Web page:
Irish exploration firm Petroceltic has criticised calls for yet more company EGMs and has reiterated its view that activist investor Worldview Capital Management’s sole interest lies in eroding the company’s value to a point where it can gain control of the business for less than fair value.
Yesterday saw the latest chapter in the ongoing feud between the companies, with the staging of back-to-back EGMs, requisitioned by Worldview, where shareholders voted on an alteration to the Petroceltic board’s borrowing powers and its power to dispose of company assets.
As it happened, none of the amendments/ resolutions tabled by Petroceltic and Worldview were passed.
Worldview has called for yet another such meeting in London early next month.
The yet-to-be-confirmed October 5 meeting will look at Petroceltic’s postponed $175m (€157m) bond issuance and the company’s borrowing powers.
In a statement, yesterday, Petroceltic described the practice of asking shareholders to vote on resolutions “that are not in the best interests of the company” as a “regrettable waste of time”.
It said it will seek “appropriate legal advice” ahead of granting another EGM.
London 7 September 2015: Worldview Capital Management ("Worldview"), announces it is exercising its right under I… http://t.co/t52jOpdcey— Worldview Capital (@WorldviewCap) September 7, 2015
Speaking after yesterday’s EGMs, Petroceltic chief executive Brian O’Cathain said it remains the company’s intention to raise further funds before the end of this year, in and around the value of the recently proposed bond issue, which was shelved due to market conditions, and that the board is looking at a number of funding avenues, including the taking on of additional bank debt.
He reiterated his company’s line from earlier in the day that Worldview stating it will not support any further financings by Petroceltic, until the Dublin firm’s board and senior management resigns, “clearly demonstrates its desire to gain control of the company without paying fair value, which is to the detriment of the majority of shareholders”.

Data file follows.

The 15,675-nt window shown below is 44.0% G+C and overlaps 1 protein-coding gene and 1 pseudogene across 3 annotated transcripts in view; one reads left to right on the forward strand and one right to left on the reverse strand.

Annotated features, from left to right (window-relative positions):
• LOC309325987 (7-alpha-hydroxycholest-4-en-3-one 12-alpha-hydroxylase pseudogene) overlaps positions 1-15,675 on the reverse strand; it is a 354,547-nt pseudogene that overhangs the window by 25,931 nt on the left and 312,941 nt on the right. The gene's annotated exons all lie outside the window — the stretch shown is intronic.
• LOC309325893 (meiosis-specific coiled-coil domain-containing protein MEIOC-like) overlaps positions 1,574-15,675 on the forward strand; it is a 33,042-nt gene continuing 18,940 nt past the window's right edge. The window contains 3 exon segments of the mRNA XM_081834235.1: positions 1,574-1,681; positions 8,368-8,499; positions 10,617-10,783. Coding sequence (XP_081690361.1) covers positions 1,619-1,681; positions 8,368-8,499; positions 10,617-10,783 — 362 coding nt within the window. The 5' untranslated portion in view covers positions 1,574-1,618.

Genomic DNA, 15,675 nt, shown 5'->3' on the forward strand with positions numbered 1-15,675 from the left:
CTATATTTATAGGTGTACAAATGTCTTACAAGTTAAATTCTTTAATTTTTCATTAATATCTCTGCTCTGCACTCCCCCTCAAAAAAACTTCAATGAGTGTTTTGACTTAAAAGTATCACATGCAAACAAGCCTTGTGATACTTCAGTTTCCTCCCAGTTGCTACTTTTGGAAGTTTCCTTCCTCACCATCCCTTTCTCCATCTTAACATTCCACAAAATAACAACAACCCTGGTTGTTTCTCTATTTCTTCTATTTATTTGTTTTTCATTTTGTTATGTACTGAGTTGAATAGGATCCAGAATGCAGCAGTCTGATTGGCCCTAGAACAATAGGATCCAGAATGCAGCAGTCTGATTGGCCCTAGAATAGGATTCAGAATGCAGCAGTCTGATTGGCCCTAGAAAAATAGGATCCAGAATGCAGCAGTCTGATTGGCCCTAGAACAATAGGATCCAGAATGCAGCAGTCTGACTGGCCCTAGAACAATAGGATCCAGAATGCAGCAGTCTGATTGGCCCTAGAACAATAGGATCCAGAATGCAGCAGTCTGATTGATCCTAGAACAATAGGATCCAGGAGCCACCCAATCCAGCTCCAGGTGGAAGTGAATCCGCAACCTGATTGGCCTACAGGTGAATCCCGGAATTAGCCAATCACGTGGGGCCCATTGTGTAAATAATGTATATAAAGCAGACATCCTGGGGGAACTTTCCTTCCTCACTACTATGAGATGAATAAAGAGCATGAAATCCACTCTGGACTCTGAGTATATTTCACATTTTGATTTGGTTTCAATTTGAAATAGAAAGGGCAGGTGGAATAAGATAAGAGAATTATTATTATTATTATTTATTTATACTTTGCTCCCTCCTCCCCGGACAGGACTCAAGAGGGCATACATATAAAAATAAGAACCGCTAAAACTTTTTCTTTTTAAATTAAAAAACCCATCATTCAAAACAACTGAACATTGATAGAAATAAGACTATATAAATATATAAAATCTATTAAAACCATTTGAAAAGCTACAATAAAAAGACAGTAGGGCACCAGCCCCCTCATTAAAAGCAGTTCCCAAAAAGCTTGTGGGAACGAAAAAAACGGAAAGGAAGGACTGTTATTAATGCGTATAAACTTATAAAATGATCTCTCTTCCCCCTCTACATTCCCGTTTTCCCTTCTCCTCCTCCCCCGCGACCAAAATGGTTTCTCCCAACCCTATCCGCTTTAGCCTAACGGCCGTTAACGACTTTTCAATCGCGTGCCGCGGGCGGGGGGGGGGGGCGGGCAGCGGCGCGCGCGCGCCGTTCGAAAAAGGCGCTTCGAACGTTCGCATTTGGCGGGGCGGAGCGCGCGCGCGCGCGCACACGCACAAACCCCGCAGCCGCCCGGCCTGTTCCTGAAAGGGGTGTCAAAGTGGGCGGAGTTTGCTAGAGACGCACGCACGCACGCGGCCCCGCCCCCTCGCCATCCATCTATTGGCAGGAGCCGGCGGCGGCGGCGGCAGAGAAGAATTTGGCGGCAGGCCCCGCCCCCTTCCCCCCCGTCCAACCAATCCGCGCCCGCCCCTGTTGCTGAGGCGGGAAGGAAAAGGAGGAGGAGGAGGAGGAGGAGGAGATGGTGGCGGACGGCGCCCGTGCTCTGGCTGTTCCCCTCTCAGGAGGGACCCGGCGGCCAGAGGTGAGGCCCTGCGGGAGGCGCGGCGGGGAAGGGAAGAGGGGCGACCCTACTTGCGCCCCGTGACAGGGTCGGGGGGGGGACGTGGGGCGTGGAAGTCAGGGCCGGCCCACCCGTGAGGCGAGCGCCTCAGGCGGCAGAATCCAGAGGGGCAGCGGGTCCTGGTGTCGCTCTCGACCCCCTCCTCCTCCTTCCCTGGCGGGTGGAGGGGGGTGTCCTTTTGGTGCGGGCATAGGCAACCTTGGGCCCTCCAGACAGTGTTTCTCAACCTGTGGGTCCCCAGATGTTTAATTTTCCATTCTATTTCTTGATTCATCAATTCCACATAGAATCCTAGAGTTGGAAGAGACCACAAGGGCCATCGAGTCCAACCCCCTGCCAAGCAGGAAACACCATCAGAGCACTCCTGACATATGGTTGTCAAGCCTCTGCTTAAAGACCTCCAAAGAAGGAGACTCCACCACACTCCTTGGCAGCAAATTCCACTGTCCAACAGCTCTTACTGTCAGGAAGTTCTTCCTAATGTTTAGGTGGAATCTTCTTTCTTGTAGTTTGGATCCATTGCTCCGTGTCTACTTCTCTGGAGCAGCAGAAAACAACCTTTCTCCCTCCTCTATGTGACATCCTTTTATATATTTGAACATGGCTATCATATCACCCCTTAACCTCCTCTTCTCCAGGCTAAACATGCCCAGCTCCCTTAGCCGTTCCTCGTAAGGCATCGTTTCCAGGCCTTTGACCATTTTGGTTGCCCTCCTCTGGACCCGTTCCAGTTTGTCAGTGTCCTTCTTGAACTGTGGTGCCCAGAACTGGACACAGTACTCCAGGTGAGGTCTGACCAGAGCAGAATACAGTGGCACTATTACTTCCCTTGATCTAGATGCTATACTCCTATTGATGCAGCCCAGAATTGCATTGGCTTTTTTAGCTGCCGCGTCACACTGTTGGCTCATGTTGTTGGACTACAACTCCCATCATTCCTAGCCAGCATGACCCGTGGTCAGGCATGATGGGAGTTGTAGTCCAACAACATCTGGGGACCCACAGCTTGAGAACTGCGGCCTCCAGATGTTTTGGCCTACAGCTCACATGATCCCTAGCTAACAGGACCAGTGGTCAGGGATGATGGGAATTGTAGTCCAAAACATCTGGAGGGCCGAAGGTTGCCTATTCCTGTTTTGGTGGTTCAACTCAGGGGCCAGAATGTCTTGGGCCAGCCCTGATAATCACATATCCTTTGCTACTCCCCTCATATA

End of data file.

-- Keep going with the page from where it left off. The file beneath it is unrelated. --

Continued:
Worldview, a Swiss-domiciled investment fund manager, holds a near 30% stake in Petroceltic.
Mr O’Cathain said that, as a shareholder, Worldview has every right to call for shareholder votes.
However, he questioned how long Worldview’s backers will tolerate its policy of upheaval.
Prior to a rally last week, the ongoing feud was seen as being part of the fuel driving Petroceltic’s share price down by over 30% in recent months.
“Petroceltic believes that today’s announcement [the calling for another EGM in October] should be seen in the context of all other actions by Worldview in 2015, including the requisitioning of three EGMs, various public announcements critical of the company’s personnel, strategy, performance and operations and the initiation of court proceedings in Ireland,” the Irish company said in its statement yesterday.
The company also refuted fresh online allegations over tax allegations emanating from its Bulgarian operations.
Management said it has no knowledge of any investigation from Bulgaria’s tax authorities and noted it has recently completed a routine tax audit there, “in full co-operation with the Bulgarian authorities”.
“Petroceltic will take all steps necessary to protect its good name and that of its staff and contractors and will vigorously pursue any party making or repeating incorrect or defamatory allegations,” it stated.
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